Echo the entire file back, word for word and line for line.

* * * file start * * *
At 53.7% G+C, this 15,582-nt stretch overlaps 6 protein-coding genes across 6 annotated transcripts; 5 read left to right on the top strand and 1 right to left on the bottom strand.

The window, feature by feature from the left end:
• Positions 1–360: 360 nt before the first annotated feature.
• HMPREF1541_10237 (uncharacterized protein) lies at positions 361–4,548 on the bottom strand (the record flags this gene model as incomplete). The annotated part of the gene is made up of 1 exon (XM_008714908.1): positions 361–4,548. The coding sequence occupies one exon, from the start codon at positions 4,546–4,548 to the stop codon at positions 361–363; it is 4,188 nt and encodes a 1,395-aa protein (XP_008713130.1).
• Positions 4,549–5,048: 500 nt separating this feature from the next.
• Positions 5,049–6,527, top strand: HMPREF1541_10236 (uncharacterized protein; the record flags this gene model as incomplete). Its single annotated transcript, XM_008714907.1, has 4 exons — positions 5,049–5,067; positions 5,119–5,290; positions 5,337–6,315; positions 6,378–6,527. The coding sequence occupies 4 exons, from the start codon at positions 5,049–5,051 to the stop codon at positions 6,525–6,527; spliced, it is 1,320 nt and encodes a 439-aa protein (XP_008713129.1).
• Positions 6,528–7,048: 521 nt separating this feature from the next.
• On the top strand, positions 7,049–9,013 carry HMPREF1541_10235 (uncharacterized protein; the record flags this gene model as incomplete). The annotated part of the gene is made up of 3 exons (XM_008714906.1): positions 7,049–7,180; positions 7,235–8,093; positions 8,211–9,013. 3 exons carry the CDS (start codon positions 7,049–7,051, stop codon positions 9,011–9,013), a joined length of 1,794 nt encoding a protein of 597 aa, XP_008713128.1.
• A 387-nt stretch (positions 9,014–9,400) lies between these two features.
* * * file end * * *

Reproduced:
At 53.7% G+C, this 15,582-nt stretch overlaps 6 protein-coding genes across 6 annotated transcripts; 5 read left to right on the top strand and 1 right to left on the bottom strand.

The window, feature by feature from the left end:
• Positions 1–360: 360 nt before the first annotated feature.
• HMPREF1541_10237 (uncharacterized protein) lies at positions 361–4,548 on the bottom strand (the record flags this gene model as incomplete). The annotated part of the gene is made up of 1 exon (XM_008714908.1): positions 361–4,548. The coding sequence occupies one exon, from the start codon at positions 4,546–4,548 to the stop codon at positions 361–363; it is 4,188 nt and encodes a 1,395-aa protein (XP_008713130.1).
• Positions 4,549–5,048: 500 nt separating this feature from the next.
• Positions 5,049–6,527, top strand: HMPREF1541_10236 (uncharacterized protein; the record flags this gene model as incomplete). Its single annotated transcript, XM_008714907.1, has 4 exons — positions 5,049–5,067; positions 5,119–5,290; positions 5,337–6,315; positions 6,378–6,527. The coding sequence occupies 4 exons, from the start codon at positions 5,049–5,051 to the stop codon at positions 6,525–6,527; spliced, it is 1,320 nt and encodes a 439-aa protein (XP_008713129.1).
• Positions 6,528–7,048: 521 nt separating this feature from the next.
• On the top strand, positions 7,049–9,013 carry HMPREF1541_10235 (uncharacterized protein; the record flags this gene model as incomplete). The annotated part of the gene is made up of 3 exons (XM_008714906.1): positions 7,049–7,180; positions 7,235–8,093; positions 8,211–9,013. 3 exons carry the CDS (start codon positions 7,049–7,051, stop codon positions 9,011–9,013), a joined length of 1,794 nt encoding a protein of 597 aa, XP_008713128.1.
• A 387-nt stretch (positions 9,014–9,400) lies between these two features.